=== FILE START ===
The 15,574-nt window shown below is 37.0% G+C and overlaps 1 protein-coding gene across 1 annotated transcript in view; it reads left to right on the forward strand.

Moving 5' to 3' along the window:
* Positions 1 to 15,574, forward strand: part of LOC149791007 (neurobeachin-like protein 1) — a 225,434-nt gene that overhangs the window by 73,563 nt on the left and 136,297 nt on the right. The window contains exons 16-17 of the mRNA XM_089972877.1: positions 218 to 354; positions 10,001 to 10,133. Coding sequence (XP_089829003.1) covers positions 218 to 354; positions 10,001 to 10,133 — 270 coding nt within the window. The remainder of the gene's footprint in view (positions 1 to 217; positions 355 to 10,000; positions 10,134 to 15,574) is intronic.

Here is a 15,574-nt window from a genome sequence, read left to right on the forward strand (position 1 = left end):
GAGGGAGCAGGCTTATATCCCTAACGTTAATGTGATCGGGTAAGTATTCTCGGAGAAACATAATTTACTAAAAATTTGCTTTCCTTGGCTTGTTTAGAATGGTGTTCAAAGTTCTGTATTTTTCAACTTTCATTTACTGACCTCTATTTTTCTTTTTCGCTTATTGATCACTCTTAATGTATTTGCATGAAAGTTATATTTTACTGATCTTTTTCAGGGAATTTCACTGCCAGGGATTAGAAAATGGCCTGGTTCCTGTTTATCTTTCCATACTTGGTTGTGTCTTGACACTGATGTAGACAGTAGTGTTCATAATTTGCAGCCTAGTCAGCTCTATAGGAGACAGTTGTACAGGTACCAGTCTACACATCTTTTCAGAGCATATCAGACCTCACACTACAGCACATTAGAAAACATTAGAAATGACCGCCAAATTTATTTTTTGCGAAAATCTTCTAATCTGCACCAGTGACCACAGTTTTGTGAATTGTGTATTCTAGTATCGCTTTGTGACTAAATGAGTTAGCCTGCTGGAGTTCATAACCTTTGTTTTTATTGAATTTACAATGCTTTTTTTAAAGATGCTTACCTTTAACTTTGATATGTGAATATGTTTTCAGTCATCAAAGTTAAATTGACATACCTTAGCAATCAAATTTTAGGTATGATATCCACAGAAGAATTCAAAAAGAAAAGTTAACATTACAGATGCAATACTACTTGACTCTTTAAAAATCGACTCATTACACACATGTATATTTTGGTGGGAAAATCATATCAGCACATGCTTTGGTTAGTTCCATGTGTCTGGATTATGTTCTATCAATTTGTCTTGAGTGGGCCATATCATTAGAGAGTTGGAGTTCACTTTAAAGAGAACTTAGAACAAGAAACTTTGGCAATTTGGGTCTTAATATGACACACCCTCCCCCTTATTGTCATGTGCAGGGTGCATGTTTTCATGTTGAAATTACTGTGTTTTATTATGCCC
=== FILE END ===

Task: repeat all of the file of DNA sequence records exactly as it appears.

The 15,574-nt window shown below is 37.0% G+C and overlaps 1 protein-coding gene across 1 annotated transcript in view; it reads left to right on the forward strand.

Moving 5' to 3' along the window:
* Positions 1 to 15,574, forward strand: part of LOC149791007 (neurobeachin-like protein 1) — a 225,434-nt gene that overhangs the window by 73,563 nt on the left and 136,297 nt on the right. The window contains exons 16-17 of the mRNA XM_089972877.1: positions 218 to 354; positions 10,001 to 10,133. Coding sequence (XP_089829003.1) covers positions 218 to 354; positions 10,001 to 10,133 — 270 coding nt within the window. The remainder of the gene's footprint in view (positions 1 to 217; positions 355 to 10,000; positions 10,134 to 15,574) is intronic.

Here is a 15,574-nt window from a genome sequence, read left to right on the forward strand (position 1 = left end):
GAGGGAGCAGGCTTATATCCCTAACGTTAATGTGATCGGGTAAGTATTCTCGGAGAAACATAATTTACTAAAAATTTGCTTTCCTTGGCTTGTTTAGAATGGTGTTCAAAGTTCTGTATTTTTCAACTTTCATTTACTGACCTCTATTTTTCTTTTTCGCTTATTGATCACTCTTAATGTATTTGCATGAAAGTTATATTTTACTGATCTTTTTCAGGGAATTTCACTGCCAGGGATTAGAAAATGGCCTGGTTCCTGTTTATCTTTCCATACTTGGTTGTGTCTTGACACTGATGTAGACAGTAGTGTTCATAATTTGCAGCCTAGTCAGCTCTATAGGAGACAGTTGTACAGGTACCAGTCTACACATCTTTTCAGAGCATATCAGACCTCACACTACAGCACATTAGAAAACATTAGAAATGACCGCCAAATTTATTTTTTGCGAAAATCTTCTAATCTGCACCAGTGACCACAGTTTTGTGAATTGTGTATTCTAGTATCGCTTTGTGACTAAATGAGTTAGCCTGCTGGAGTTCATAACCTTTGTTTTTATTGAATTTACAATGCTTTTTTTAAAGATGCTTACCTTTAACTTTGATATGTGAATATGTTTTCAGTCATCAAAGTTAAATTGACATACCTTAGCAATCAAATTTTAGGTATGATATCCACAGAAGAATTCAAAAAGAAAAGTTAACATTACAGATGCAATACTACTTGACTCTTTAAAAATCGACTCATTACACACATGTATATTTTGGTGGGAAAATCATATCAGCACATGCTTTGGTTAGTTCCATGTGTCTGGATTATGTTCTATCAATTTGTCTTGAGTGGGCCATATCATTAGAGAGTTGGAGTTCACTTTAAAGAGAACTTAGAACAAGAAACTTTGGCAATTTGGGTCTTAATATGACACACCCTCCCCCTTATTGTCATGTGCAGGGTGCATGTTTTCATGTTGAAATTACTGTGTTTTATTATGCCC